19 JUNE 1936, Page 3

The Chancellor of the Exchequer has been rather stubborn and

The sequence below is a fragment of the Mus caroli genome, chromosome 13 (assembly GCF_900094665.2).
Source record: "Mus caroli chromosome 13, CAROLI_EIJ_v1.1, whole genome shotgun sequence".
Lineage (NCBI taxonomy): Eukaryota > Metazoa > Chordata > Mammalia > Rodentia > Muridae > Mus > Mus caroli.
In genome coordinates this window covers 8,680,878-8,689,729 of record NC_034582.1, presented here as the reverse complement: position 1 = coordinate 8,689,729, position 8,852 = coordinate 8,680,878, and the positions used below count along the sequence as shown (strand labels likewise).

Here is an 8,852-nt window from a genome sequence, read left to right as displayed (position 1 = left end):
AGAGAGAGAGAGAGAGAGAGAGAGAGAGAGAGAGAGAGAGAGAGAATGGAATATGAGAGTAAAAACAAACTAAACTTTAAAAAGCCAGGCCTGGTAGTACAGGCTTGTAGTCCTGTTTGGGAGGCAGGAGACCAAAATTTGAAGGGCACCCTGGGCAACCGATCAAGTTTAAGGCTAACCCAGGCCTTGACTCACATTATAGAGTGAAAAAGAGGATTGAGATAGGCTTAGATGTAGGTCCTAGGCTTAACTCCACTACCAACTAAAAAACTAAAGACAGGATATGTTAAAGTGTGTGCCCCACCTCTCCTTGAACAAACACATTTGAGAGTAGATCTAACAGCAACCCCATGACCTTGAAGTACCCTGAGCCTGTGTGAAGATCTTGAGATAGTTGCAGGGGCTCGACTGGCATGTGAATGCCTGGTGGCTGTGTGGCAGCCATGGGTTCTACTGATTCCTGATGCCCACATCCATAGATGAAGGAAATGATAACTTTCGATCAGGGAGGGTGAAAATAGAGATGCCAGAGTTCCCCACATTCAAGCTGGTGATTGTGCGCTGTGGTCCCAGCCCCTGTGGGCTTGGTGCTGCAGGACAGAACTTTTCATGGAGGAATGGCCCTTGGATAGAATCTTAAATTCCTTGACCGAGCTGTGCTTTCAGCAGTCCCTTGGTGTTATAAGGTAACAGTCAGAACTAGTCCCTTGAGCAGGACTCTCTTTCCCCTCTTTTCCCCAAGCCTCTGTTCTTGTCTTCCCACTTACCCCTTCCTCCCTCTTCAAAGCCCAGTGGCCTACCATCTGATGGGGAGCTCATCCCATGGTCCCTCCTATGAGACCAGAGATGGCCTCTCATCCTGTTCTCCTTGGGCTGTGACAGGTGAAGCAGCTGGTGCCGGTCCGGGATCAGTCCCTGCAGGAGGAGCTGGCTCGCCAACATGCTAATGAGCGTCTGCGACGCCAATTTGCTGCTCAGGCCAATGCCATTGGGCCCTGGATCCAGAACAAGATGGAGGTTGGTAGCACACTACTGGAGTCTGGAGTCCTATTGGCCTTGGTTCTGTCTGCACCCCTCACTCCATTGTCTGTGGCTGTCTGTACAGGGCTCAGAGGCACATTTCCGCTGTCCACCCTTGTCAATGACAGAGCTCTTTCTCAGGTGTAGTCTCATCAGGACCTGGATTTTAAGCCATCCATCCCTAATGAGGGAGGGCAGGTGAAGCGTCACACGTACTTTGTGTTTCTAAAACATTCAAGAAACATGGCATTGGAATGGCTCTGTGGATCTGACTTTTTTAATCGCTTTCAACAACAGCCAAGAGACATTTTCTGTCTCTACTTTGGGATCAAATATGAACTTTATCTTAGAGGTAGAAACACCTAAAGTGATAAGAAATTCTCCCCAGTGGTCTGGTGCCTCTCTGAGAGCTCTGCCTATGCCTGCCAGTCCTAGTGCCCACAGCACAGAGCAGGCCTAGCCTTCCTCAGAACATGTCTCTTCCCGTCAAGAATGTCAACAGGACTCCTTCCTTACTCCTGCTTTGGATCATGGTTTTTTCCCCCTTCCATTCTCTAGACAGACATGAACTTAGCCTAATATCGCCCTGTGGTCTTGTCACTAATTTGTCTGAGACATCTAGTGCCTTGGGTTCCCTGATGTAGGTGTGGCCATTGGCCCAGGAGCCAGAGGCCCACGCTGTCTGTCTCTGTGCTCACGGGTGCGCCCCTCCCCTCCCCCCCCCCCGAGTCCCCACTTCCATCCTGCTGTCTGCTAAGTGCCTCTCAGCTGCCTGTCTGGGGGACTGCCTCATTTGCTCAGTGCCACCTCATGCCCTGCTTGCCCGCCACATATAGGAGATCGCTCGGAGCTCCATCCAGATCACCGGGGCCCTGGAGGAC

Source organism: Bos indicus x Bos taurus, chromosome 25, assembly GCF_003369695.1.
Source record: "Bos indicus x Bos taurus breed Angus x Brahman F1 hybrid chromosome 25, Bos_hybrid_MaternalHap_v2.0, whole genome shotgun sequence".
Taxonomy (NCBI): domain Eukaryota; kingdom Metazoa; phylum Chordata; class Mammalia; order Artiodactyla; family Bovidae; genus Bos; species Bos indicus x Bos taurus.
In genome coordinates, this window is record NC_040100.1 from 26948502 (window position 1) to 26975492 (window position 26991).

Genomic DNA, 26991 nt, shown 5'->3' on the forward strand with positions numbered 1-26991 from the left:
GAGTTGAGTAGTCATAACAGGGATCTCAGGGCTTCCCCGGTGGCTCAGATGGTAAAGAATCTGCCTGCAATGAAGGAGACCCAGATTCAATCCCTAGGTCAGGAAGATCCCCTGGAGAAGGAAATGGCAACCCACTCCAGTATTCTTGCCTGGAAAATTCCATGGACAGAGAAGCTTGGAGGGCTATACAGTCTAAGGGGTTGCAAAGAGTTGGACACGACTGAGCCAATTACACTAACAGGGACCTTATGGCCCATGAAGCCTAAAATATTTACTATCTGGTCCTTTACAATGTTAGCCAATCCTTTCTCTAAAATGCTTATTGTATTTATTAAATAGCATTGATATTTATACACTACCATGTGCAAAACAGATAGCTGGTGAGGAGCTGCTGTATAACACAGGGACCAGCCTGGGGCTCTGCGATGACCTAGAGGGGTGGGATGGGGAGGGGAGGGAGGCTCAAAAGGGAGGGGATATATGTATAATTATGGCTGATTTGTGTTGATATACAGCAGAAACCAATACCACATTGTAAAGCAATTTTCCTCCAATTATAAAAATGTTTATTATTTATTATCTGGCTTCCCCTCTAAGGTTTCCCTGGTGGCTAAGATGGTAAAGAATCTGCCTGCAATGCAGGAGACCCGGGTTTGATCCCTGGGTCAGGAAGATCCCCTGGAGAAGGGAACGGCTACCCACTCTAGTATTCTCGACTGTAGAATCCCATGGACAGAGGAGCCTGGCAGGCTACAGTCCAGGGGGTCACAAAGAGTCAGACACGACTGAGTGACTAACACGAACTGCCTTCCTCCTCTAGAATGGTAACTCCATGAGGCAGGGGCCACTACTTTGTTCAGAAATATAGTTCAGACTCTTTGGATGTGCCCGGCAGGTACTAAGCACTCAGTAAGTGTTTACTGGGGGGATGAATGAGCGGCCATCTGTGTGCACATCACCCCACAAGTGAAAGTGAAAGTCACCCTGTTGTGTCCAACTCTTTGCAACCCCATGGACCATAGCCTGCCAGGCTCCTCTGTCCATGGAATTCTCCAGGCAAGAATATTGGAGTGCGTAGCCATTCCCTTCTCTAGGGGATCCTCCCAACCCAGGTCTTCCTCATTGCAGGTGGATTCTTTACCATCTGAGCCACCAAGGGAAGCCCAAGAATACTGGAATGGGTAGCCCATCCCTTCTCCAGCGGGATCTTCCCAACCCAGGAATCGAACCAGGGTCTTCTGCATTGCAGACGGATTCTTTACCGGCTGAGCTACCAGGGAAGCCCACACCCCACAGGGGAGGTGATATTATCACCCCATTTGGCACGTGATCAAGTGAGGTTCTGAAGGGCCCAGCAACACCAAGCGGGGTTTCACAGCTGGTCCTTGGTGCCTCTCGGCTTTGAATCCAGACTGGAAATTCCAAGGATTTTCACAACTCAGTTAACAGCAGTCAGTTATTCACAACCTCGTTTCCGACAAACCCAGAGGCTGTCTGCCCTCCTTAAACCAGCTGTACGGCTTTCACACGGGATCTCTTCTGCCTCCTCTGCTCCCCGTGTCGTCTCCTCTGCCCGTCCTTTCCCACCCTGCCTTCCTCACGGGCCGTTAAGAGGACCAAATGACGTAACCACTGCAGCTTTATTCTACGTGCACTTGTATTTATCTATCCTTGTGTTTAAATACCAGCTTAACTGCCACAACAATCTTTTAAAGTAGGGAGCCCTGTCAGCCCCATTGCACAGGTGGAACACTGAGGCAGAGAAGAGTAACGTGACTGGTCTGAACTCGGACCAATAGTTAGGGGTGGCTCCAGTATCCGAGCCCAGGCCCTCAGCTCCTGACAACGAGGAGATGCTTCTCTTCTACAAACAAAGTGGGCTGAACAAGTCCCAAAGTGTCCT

unyielding this week in his attitude to amendments to the Finance Bill. The amendment for instance which would extend the income-tax allowance for a child at school to a child apprenticed to a trade or profession was one that he might well have accepted. His arguments that it might lead to other concessions, and that the relief to parents would not amount to more than five pounds a year, were very unconvincing. He might too have given more sympathetic consideration to the new clause which was designed to end the anomaly by which a man is compelled to contribute under the Means Test to the maintenance of members of his family and yet is given no income-tax allowance for these dependent relatives. Apart from any other considerations debates on the Finance Bill are likely to become very dead affairs if the Chancellor refuses to make any con- cession, however small, which would necessitate a minor adjustment of taxation.

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